Run for the Roses - History Alumnus New Book Explores How Kentucky's Duel Identity Sustained its Most Enduring Event
Feature banner image - Dan Dry/Kentucky Derby
By Rebekah Tilley
The sharp taste of bourbon, the fluttering ladies hats, the first few bars of “My Old Kentucky Home,” pounding hooves, the refinement of the clubhouse box and the wild parties on the infield grass.
This is the Kentucky Derby.
In his recent book The Kentucky Derby: How the Run for the Roses Became America’s Premier Sporting Event, published by University Press of Kentucky, Department of History alumnus Dr. James Nicholson explores how the paradoxical reputation of Kentucky for lawlessness and gentility is reflected in and helped sustain “the most exciting two minutes in sports” despite significant cultural, political and economic changes over its 138 year history.
“I tried to go back in time and see what Kentucky meant to people,” said Nicholson, who himself was raised on a thoroughbred farm close to the historic Keeneland Racetrack. “Why it was attractive. Why people would want to travel there for an event.”
In his book Nicholson teases out Kentucky’s dualistic identity that dates from the time of Daniel Boone and the mythological version of his exploits. Publications from that time painted Kentucky as a place on the edge of civilization but in the process of refinement by Boone and his fellow settlers.
In the early days of the Kentucky Derby, sensationalist journalistic coverage of Appalachian feuds and violence excited the American public of the late 1800s. Yet Nicholson found the real popularity of the Kentucky Derby ramped up at the turn of the 20th century as Kentucky as a place and Kentuckians as a people began to identify themselves as “southern.”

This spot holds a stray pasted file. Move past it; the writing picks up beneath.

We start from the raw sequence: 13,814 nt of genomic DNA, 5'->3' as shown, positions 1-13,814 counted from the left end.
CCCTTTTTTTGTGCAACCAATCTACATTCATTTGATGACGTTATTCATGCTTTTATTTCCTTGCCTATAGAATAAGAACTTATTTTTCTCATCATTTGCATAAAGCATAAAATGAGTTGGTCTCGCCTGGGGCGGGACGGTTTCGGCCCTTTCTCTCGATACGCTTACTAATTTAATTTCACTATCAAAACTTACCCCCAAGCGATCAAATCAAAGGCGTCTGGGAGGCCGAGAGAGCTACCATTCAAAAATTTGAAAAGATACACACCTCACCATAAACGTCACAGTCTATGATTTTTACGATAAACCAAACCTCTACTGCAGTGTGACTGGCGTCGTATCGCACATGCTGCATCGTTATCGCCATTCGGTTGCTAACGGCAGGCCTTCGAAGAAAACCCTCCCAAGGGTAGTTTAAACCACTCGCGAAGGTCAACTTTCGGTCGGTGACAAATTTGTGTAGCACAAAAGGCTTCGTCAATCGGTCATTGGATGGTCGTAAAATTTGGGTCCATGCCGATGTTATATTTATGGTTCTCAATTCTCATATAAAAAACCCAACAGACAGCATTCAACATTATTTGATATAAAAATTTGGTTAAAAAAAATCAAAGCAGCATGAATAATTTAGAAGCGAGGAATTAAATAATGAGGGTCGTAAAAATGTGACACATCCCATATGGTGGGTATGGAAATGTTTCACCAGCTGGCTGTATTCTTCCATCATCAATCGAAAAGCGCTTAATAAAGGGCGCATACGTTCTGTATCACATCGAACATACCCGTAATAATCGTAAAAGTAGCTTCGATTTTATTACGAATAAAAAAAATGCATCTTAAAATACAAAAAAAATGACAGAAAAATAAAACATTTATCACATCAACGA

“When the Derby’s popularity started to explode it was aided by the idea that Kentucky - even though it never succeeded from the Union, even though it was never part of the Confederacy - was the place where the old South and its ideals and its vestiges lived,” explained Nicholson. “People would go to the Derby like people might go to MardiGras today. You could go to Louisville and experience ‘the South’ without traveling too far geographically and culturally.”
The Kentucky Derby is famous for being the longest continuously held sporting event in America and its connection to the past is an important part of its appeal today. Yet Nicholson argues the Derby’s ability to endure economic downturns, wars and cultural changes over its 138-year history has everything to do with Kentucky itself.“The appeal of the Kentucky Derby is based largely on its association with Kentucky and its own imagery and mythology,” said Nicholson. “Over the course of 130 some odd years, the tastes of Americans have changed and waxed and waned. The Derby’s status as American allowed it stay relevant and popular in the 60s and 70s when the idea of the ‘old south’ wasn’t in vogue. The good thing about the Derby is that it has this connection to this two-faced Kentucky. It’s refined and it’s wild.”
That ability to have the best of both worlds, says Nicholson, is reflected in the Derby itself with the exclusive, posh Millionaires’ Row and accessible, rowdy infield. And it is this quality that will likely allow the Kentucky Derby to endure for another 138 years.